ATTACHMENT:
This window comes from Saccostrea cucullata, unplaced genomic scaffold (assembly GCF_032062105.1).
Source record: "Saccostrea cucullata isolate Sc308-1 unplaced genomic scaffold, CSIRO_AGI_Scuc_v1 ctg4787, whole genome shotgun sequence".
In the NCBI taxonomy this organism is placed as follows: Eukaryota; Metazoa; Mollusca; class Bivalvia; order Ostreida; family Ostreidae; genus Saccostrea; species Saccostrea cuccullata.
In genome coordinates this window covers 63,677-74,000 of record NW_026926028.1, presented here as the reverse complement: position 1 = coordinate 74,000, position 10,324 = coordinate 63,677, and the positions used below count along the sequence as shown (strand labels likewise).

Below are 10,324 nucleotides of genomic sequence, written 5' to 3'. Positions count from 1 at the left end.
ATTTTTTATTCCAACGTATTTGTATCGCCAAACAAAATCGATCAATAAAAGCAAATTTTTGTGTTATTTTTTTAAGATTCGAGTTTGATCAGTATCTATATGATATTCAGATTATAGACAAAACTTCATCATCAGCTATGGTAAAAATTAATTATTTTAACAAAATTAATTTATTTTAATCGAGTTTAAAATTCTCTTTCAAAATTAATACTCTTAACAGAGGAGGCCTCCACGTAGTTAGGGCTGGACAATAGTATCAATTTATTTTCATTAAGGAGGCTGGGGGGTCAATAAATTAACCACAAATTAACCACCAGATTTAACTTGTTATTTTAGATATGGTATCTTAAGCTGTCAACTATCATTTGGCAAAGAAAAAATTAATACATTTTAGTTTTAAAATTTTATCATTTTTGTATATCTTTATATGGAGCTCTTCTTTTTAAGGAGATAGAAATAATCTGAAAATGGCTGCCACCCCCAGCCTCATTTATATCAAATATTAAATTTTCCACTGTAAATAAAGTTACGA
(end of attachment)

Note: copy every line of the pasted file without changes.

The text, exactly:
This window comes from Saccostrea cucullata, unplaced genomic scaffold (assembly GCF_032062105.1).
Source record: "Saccostrea cucullata isolate Sc308-1 unplaced genomic scaffold, CSIRO_AGI_Scuc_v1 ctg4787, whole genome shotgun sequence".
In the NCBI taxonomy this organism is placed as follows: Eukaryota; Metazoa; Mollusca; class Bivalvia; order Ostreida; family Ostreidae; genus Saccostrea; species Saccostrea cuccullata.
In genome coordinates this window covers 63,677-74,000 of record NW_026926028.1, presented here as the reverse complement: position 1 = coordinate 74,000, position 10,324 = coordinate 63,677, and the positions used below count along the sequence as shown (strand labels likewise).

Below are 10,324 nucleotides of genomic sequence, written 5' to 3'. Positions count from 1 at the left end.
ATTTTTTATTCCAACGTATTTGTATCGCCAAACAAAATCGATCAATAAAAGCAAATTTTTGTGTTATTTTTTTAAGATTCGAGTTTGATCAGTATCTATATGATATTCAGATTATAGACAAAACTTCATCATCAGCTATGGTAAAAATTAATTATTTTAACAAAATTAATTTATTTTAATCGAGTTTAAAATTCTCTTTCAAAATTAATACTCTTAACAGAGGAGGCCTCCACGTAGTTAGGGCTGGACAATAGTATCAATTTATTTTCATTAAGGAGGCTGGGGGGTCAATAAATTAACCACAAATTAACCACCAGATTTAACTTGTTATTTTAGATATGGTATCTTAAGCTGTCAACTATCATTTGGCAAAGAAAAAATTAATACATTTTAGTTTTAAAATTTTATCATTTTTGTATATCTTTATATGGAGCTCTTCTTTTTAAGGAGATAGAAATAATCTGAAAATGGCTGCCACCCCCAGCCTCATTTATATCAAATATTAAATTTTCCACTGTAAATAAAGTTACGA